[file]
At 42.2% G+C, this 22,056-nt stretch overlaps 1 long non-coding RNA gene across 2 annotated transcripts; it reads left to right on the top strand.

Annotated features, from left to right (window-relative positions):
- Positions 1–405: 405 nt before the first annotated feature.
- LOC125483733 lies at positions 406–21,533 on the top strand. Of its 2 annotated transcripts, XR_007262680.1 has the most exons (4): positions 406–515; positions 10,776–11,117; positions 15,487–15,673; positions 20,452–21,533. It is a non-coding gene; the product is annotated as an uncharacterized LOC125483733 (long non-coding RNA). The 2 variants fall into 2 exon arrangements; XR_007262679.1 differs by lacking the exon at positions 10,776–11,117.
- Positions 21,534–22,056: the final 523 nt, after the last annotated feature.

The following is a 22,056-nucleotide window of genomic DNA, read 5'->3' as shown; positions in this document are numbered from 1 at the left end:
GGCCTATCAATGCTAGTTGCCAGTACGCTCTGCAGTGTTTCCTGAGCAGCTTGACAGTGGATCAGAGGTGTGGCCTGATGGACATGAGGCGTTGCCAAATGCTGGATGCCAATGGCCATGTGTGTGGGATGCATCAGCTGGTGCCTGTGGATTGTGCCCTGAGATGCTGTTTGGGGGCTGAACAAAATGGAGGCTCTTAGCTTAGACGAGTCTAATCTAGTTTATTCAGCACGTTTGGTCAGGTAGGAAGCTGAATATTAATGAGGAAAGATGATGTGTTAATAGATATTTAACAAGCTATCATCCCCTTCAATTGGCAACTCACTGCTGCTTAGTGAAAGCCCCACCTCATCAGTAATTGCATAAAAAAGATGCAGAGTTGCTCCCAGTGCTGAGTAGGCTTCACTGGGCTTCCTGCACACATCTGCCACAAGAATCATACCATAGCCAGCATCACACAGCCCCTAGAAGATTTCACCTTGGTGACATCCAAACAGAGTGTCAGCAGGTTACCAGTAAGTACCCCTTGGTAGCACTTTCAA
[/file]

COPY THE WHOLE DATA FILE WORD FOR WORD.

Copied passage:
At 42.2% G+C, this 22,056-nt stretch overlaps 1 long non-coding RNA gene across 2 annotated transcripts; it reads left to right on the top strand.

Annotated features, from left to right (window-relative positions):
- Positions 1–405: 405 nt before the first annotated feature.
- LOC125483733 lies at positions 406–21,533 on the top strand. Of its 2 annotated transcripts, XR_007262680.1 has the most exons (4): positions 406–515; positions 10,776–11,117; positions 15,487–15,673; positions 20,452–21,533. It is a non-coding gene; the product is annotated as an uncharacterized LOC125483733 (long non-coding RNA). The 2 variants fall into 2 exon arrangements; XR_007262679.1 differs by lacking the exon at positions 10,776–11,117.
- Positions 21,534–22,056: the final 523 nt, after the last annotated feature.

The following is a 22,056-nucleotide window of genomic DNA, read 5'->3' as shown; positions in this document are numbered from 1 at the left end:
GGCCTATCAATGCTAGTTGCCAGTACGCTCTGCAGTGTTTCCTGAGCAGCTTGACAGTGGATCAGAGGTGTGGCCTGATGGACATGAGGCGTTGCCAAATGCTGGATGCCAATGGCCATGTGTGTGGGATGCATCAGCTGGTGCCTGTGGATTGTGCCCTGAGATGCTGTTTGGGGGCTGAACAAAATGGAGGCTCTTAGCTTAGACGAGTCTAATCTAGTTTATTCAGCACGTTTGGTCAGGTAGGAAGCTGAATATTAATGAGGAAAGATGATGTGTTAATAGATATTTAACAAGCTATCATCCCCTTCAATTGGCAACTCACTGCTGCTTAGTGAAAGCCCCACCTCATCAGTAATTGCATAAAAAAGATGCAGAGTTGCTCCCAGTGCTGAGTAGGCTTCACTGGGCTTCCTGCACACATCTGCCACAAGAATCATACCATAGCCAGCATCACACAGCCCCTAGAAGATTTCACCTTGGTGACATCCAAACAGAGTGTCAGCAGGTTACCAGTAAGTACCCCTTGGTAGCACTTTCAA